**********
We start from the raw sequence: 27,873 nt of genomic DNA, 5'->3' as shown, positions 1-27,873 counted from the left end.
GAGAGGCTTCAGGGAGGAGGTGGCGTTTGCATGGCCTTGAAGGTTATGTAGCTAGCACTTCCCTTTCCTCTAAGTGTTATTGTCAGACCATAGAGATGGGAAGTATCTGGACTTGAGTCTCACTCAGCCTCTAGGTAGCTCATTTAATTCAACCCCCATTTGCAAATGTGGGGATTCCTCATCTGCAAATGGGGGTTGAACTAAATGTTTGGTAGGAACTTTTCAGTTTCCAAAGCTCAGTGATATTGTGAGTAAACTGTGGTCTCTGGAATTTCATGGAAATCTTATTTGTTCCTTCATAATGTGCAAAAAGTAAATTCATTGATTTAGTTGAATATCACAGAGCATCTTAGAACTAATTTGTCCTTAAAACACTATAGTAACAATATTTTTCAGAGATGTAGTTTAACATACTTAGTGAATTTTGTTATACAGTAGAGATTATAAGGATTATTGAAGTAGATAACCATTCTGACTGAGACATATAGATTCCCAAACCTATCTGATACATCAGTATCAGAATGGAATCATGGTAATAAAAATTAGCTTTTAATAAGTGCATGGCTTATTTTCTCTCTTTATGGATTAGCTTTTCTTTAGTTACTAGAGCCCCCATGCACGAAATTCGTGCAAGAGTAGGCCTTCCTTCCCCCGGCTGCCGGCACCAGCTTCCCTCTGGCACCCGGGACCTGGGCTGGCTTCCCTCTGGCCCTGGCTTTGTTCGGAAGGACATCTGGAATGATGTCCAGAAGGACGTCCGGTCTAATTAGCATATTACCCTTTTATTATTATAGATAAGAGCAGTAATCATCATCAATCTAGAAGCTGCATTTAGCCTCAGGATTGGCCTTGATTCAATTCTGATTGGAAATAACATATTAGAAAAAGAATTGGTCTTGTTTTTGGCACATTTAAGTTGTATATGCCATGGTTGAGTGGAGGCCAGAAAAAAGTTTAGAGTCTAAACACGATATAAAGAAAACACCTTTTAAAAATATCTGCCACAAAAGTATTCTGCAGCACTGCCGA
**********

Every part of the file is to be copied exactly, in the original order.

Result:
We start from the raw sequence: 27,873 nt of genomic DNA, 5'->3' as shown, positions 1-27,873 counted from the left end.
GAGAGGCTTCAGGGAGGAGGTGGCGTTTGCATGGCCTTGAAGGTTATGTAGCTAGCACTTCCCTTTCCTCTAAGTGTTATTGTCAGACCATAGAGATGGGAAGTATCTGGACTTGAGTCTCACTCAGCCTCTAGGTAGCTCATTTAATTCAACCCCCATTTGCAAATGTGGGGATTCCTCATCTGCAAATGGGGGTTGAACTAAATGTTTGGTAGGAACTTTTCAGTTTCCAAAGCTCAGTGATATTGTGAGTAAACTGTGGTCTCTGGAATTTCATGGAAATCTTATTTGTTCCTTCATAATGTGCAAAAAGTAAATTCATTGATTTAGTTGAATATCACAGAGCATCTTAGAACTAATTTGTCCTTAAAACACTATAGTAACAATATTTTTCAGAGATGTAGTTTAACATACTTAGTGAATTTTGTTATACAGTAGAGATTATAAGGATTATTGAAGTAGATAACCATTCTGACTGAGACATATAGATTCCCAAACCTATCTGATACATCAGTATCAGAATGGAATCATGGTAATAAAAATTAGCTTTTAATAAGTGCATGGCTTATTTTCTCTCTTTATGGATTAGCTTTTCTTTAGTTACTAGAGCCCCCATGCACGAAATTCGTGCAAGAGTAGGCCTTCCTTCCCCCGGCTGCCGGCACCAGCTTCCCTCTGGCACCCGGGACCTGGGCTGGCTTCCCTCTGGCCCTGGCTTTGTTCGGAAGGACATCTGGAATGATGTCCAGAAGGACGTCCGGTCTAATTAGCATATTACCCTTTTATTATTATAGATAAGAGCAGTAATCATCATCAATCTAGAAGCTGCATTTAGCCTCAGGATTGGCCTTGATTCAATTCTGATTGGAAATAACATATTAGAAAAAGAATTGGTCTTGTTTTTGGCACATTTAAGTTGTATATGCCATGGTTGAGTGGAGGCCAGAAAAAAGTTTAGAGTCTAAACACGATATAAAGAAAACACCTTTTAAAAATATCTGCCACAAAAGTATTCTGCAGCACTGCCGA